Weekend advice columnist Ali Al Saloom offers advice on living and working in the UAE.
Advice for the Emirati who can't speak Arabic
Dear Ali: I am an Emirati yet I can't speak fluent Arabic. My mother was Indian so I grew up in India and I went to university in the US. I try my best to converse in Arabic but unfortunately I end up being laughed at. Can you offer any advice? AA, Dubai
Dear AA: Please don't feel bad. Your experiences growing up in India and studying abroad are invaluable. You have experienced other beautiful cultures, something locals have not. So keep your chin up.
Besides, being Emirati is not just about speaking fluent Khaleeji Arabic. It is about being proud of our Arab traditions and respecting our culture. We should be laughing at those who turn their backs on their heritage, not on those who try to embrace it.
You have already hit on the best way to improve your Arabic - keep speaking it. I understand how you might feel, but in a city the size of Dubai there must be someone who would love to talk to you. You don't even have to talk right away. Even if you just listen, you will begin t o develop an ear for the dialect, and you will discover how important body language is for communication.
Cafes are great places to start new friendships. People are bound to be watching football or taking about the news, which gives you an easy way to start. In your spare time, watch Emirati TV shows. Buy Arabic books or CDs to master the basics, if you are at that stage.
Be proud of your efforts. Unfortunately, plenty of young Emiratis don't even speak Arabic at home. I'm afraid our first language could soon be English - or Hindi. Bollywood films are favourites among Emiratis!
Dear Ali: The term Emirati means someone who is from the UAE, right? But before the country was unified, what were these people called? MT, San Antonio, TX, USA
Dear MT: That's right, an Emirati is a person from the United Arab Emirates. The people of the Emirates are descendants of those who lived here long before the country was unified. Back then, you would have clearly noticed the five different cultures and peoples that inhabited the UAE: the mountain people; oasis people; coastal people; nomadic shepherds and settled Bedouins; and the island people. These five groups used to live within their own communities and tribes and rarely intermarried. With time, however, this changed and the UAE's different groups began to mingle and open up to people from different backgrounds, including those from Persia, India, the Arab world, and of course, the Gulf, which has, in the end, given us our unique identity. In general, most of our ancestors belonged to one of our groups: nomadic shepherds who traversed the Empty Quarter or inhabitants of the Arabian Gulf coast. All these people are considered Arab, even though some mixed with ethnic Persians or Indians.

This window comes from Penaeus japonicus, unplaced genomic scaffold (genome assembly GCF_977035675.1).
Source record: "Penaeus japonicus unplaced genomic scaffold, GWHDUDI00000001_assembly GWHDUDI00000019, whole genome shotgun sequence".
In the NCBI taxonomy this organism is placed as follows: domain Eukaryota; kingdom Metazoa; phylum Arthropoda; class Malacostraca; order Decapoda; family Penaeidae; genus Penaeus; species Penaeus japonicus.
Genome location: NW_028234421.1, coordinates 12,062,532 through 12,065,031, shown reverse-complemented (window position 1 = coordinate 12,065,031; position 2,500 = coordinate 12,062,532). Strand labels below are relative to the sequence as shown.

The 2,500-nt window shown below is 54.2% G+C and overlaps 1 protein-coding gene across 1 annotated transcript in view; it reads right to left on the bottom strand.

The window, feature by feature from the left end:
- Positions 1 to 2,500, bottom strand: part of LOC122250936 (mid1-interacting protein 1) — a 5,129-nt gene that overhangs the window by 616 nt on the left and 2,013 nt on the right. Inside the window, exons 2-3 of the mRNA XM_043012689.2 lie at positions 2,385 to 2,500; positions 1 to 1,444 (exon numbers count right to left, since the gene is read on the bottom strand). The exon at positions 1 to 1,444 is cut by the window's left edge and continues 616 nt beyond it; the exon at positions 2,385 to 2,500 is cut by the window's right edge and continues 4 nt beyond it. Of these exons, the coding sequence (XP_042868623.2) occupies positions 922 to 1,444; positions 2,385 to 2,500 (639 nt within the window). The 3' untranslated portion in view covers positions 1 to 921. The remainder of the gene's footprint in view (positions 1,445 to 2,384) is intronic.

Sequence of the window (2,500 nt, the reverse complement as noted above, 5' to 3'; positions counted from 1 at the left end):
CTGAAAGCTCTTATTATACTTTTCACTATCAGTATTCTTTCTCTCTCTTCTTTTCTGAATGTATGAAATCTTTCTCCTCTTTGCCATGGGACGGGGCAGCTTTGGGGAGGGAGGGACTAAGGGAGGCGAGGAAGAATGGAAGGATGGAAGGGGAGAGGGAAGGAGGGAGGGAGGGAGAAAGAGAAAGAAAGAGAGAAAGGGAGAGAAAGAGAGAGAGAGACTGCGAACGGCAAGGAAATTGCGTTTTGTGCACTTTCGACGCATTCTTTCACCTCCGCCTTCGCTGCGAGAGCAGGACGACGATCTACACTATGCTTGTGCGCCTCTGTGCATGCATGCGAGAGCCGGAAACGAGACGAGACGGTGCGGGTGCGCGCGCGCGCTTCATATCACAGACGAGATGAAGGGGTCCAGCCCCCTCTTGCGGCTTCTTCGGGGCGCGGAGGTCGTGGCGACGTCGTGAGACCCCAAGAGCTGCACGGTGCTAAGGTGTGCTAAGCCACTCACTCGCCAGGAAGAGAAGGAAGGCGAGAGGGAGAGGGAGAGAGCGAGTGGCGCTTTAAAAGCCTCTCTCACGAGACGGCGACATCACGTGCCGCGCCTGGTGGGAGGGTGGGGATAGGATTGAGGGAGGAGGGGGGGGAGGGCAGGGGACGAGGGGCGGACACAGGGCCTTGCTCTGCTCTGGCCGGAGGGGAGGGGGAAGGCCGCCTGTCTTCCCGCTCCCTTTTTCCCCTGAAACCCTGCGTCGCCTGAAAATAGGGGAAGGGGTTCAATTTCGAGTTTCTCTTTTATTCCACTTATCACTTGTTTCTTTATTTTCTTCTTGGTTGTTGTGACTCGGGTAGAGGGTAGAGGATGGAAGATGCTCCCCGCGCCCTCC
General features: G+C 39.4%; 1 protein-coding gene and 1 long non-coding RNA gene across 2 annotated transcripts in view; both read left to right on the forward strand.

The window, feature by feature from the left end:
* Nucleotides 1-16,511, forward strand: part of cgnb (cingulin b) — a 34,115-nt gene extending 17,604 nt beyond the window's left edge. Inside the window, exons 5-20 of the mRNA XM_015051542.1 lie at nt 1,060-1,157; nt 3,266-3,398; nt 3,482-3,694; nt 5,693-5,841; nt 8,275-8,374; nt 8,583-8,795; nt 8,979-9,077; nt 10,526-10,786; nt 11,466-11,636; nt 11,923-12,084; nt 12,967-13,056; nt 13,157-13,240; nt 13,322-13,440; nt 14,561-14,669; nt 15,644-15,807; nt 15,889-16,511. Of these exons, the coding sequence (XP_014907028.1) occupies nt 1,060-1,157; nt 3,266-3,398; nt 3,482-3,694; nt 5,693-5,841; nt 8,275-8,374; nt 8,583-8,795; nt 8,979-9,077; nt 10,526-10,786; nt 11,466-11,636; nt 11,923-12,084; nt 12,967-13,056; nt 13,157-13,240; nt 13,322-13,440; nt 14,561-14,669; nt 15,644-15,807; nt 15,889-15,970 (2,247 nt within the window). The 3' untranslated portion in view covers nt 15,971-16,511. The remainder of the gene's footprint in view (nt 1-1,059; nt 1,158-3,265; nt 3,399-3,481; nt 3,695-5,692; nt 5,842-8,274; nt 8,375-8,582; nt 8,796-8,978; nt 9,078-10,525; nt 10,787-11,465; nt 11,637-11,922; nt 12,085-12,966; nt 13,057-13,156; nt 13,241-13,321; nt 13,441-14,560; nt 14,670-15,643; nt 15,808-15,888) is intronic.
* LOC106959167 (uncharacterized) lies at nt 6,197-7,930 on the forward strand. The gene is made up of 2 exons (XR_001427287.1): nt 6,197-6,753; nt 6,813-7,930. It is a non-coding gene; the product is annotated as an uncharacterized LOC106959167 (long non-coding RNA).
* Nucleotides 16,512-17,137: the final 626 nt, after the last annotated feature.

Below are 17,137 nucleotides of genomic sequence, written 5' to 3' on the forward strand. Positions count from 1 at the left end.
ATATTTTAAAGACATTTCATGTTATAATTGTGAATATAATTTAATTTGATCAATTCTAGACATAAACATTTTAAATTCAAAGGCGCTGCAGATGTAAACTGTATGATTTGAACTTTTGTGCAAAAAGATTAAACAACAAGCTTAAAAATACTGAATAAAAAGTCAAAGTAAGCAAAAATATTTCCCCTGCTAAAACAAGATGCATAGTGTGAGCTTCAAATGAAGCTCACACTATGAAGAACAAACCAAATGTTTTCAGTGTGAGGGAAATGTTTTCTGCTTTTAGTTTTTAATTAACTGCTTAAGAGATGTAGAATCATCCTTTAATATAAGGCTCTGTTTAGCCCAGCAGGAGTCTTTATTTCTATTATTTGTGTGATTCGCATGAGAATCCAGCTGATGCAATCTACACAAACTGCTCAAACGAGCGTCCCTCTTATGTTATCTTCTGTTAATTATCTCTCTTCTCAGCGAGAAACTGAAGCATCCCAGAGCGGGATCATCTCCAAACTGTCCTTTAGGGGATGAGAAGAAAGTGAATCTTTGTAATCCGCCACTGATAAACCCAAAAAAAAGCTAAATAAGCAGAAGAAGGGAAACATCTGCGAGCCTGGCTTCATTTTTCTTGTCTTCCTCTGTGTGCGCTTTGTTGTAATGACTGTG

Eventually, what is now the UAE became seven divided sheikhdoms, and people were known by the sheikhdom in which they lived. Thanks to unification under the guidance of the late Sheikh Zayed, we are now all Emiratis.
Dear Ali: Where can I find modern, stylish, black-and-white prints of Sheikh Mohammed bin Rashid and Sheikh Khalifa? JT, Dubai
Dear JT: Finding our leaders' pictures in the country is not difficult since these men are beloved to us and almost every mall will have a store that carries their images.
However, I would first advise that if you're looking for standard pictures with titles at a favourable price, it will be the photography studio shops where you obtain your passport pictures. These shops have pictures of our leaders, either framed or unframed.
Ali Al Saloom is a cultural adviser and public speaker from the UAE. Follow @AskAli on Twitter, and visit www.ask-ali.com to ask him a question and to find his guidebooks to the UAE, priced at Dh50.